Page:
If you performed the above steps, and still can't get Remote Assistance to work, then try my solution. First of all, don't use Live Messenger to hookup your Remote Assistance session. I'm not even sure it's possible, if you have the same problem I had, and it's certainly not worth the trouble. Unless you use Live Messenger for instant messaging, don't pollute your computer with its presence! To start the meeting, go to the Start Menu and select Help and Support. From here, you can select "Invite a friend to connect to your computer with Remote Assistance". Then, select "Invite someone to help you". At this point, I'm recommending using email to send the invitation. Type in the email address of the person you wish to invite, and follow the directions. Of note, is that you may need to have your email client open while doing this. If you use Outlook, for example, go to Outlook and make sure the message gets sent by the Help and Support wizard. You may have to accept a security warning or two, depending on your security configuration and/or antivirus software.

Once your recipient receives the invitation, they would normally open the email, and double click on the attachment to accept the invitation. Instead, have them save the attachment (called RcBuddy.MsRcIncident, or something) to their desktop. Then, have them right-click on the attachment, and choose "Open with ...". They should choose to open the file with Wordpad, Notepad, or a similar bare-bones text editor. The will see a file something like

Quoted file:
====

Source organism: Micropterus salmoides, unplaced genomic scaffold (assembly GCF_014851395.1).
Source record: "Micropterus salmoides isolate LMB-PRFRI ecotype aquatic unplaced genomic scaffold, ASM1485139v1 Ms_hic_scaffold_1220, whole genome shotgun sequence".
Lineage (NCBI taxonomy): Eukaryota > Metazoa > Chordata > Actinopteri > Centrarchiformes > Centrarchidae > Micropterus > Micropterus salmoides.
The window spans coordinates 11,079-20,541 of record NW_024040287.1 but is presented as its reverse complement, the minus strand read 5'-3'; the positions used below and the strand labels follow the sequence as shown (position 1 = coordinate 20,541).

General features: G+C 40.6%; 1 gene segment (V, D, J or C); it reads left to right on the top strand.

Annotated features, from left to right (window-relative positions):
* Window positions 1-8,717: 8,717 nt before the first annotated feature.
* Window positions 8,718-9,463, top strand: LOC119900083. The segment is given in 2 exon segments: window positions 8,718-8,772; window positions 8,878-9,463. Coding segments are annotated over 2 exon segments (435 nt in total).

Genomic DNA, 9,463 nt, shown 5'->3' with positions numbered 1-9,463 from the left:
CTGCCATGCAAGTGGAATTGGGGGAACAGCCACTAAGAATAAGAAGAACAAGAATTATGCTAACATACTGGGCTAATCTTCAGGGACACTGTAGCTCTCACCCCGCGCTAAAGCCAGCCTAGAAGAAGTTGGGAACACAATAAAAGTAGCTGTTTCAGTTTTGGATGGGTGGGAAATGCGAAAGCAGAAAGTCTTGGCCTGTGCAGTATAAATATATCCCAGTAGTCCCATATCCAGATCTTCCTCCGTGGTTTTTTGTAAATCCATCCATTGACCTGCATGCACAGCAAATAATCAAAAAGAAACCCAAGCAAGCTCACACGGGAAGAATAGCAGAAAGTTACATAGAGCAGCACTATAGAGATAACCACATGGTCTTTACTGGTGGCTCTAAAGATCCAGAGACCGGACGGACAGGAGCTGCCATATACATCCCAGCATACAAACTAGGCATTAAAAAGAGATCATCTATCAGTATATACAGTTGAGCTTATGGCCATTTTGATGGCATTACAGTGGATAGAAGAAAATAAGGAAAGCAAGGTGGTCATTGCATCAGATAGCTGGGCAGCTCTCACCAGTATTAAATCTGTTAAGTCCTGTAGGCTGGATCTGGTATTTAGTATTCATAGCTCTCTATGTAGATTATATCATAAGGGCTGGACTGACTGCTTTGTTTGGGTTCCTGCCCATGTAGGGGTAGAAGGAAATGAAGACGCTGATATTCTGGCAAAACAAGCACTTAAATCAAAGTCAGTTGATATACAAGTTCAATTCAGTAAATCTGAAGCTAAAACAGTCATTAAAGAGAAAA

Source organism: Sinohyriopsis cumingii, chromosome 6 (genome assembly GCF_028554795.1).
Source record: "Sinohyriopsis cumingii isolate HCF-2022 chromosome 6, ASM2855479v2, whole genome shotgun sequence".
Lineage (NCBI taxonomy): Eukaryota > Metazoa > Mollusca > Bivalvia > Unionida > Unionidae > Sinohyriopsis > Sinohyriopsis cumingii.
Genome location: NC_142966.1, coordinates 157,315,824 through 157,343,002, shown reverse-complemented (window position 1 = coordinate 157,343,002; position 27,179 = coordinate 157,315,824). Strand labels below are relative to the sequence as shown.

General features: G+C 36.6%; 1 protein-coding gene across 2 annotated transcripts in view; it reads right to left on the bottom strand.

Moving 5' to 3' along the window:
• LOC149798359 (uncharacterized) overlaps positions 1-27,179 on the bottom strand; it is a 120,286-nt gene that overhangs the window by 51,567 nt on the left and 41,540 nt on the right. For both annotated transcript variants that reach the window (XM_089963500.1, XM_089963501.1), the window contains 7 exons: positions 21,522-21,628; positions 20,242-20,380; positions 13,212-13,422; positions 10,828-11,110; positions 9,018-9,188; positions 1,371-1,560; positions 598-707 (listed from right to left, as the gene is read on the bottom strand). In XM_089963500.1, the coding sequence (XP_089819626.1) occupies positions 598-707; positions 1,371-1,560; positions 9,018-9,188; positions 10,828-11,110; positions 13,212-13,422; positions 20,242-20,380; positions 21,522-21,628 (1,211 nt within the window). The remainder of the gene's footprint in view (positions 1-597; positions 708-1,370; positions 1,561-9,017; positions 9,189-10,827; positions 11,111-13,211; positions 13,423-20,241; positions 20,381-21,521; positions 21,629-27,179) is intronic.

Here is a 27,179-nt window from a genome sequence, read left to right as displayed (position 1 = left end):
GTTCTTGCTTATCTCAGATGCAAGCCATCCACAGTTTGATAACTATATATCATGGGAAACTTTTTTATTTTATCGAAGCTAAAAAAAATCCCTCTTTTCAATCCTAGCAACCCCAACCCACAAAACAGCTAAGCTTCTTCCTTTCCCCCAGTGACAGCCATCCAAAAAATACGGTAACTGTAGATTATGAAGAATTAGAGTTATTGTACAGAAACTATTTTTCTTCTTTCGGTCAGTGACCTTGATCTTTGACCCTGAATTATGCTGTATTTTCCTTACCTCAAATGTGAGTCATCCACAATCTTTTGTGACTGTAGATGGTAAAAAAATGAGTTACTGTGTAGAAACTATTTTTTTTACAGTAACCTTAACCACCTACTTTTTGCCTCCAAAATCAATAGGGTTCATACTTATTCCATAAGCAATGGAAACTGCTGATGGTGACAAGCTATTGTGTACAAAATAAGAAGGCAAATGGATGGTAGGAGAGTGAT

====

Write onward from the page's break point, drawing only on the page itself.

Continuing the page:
<?xml version="1.0" encoding="Unicode" ?>
DtStart="1178172557" DtLength="60" PassStub="ez=8XgRXkw0fIr" L="0" />

Where mycomputername would be the hostname of your computer, and might be the IP address of that computer on your home's internal network. The problem is the other IP address that precedes that one ( in this example). This IP address is the likely culprit if your environment isn't properly handling UPnP and NAT. You should have your friend edit that IP address, and change it to whatever the actual IP address of the Internet (WAN) side of your firewall is. This would be either a static or dynamic IP address assigned by your Internet Service Provider. If you have a dynamic IP address, you need to make sure it doesn't change between the time you look it up (usually your router has a web page that shows such information), and the time your friend tries to connect. Usually, your ISP won't actually change your dynamic IP more than once every few days, at most. If you have a static IP address for your home network, even better!

Now, your friend should be able to attempt to open the Remote Assistance invitation (RcBuddy.MsRcIncident) again. If it works now, great! If not, you have some other problem that I'm not smart enough to anticipate. Here's to hoping it's the former :)

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Modified May 03, 2007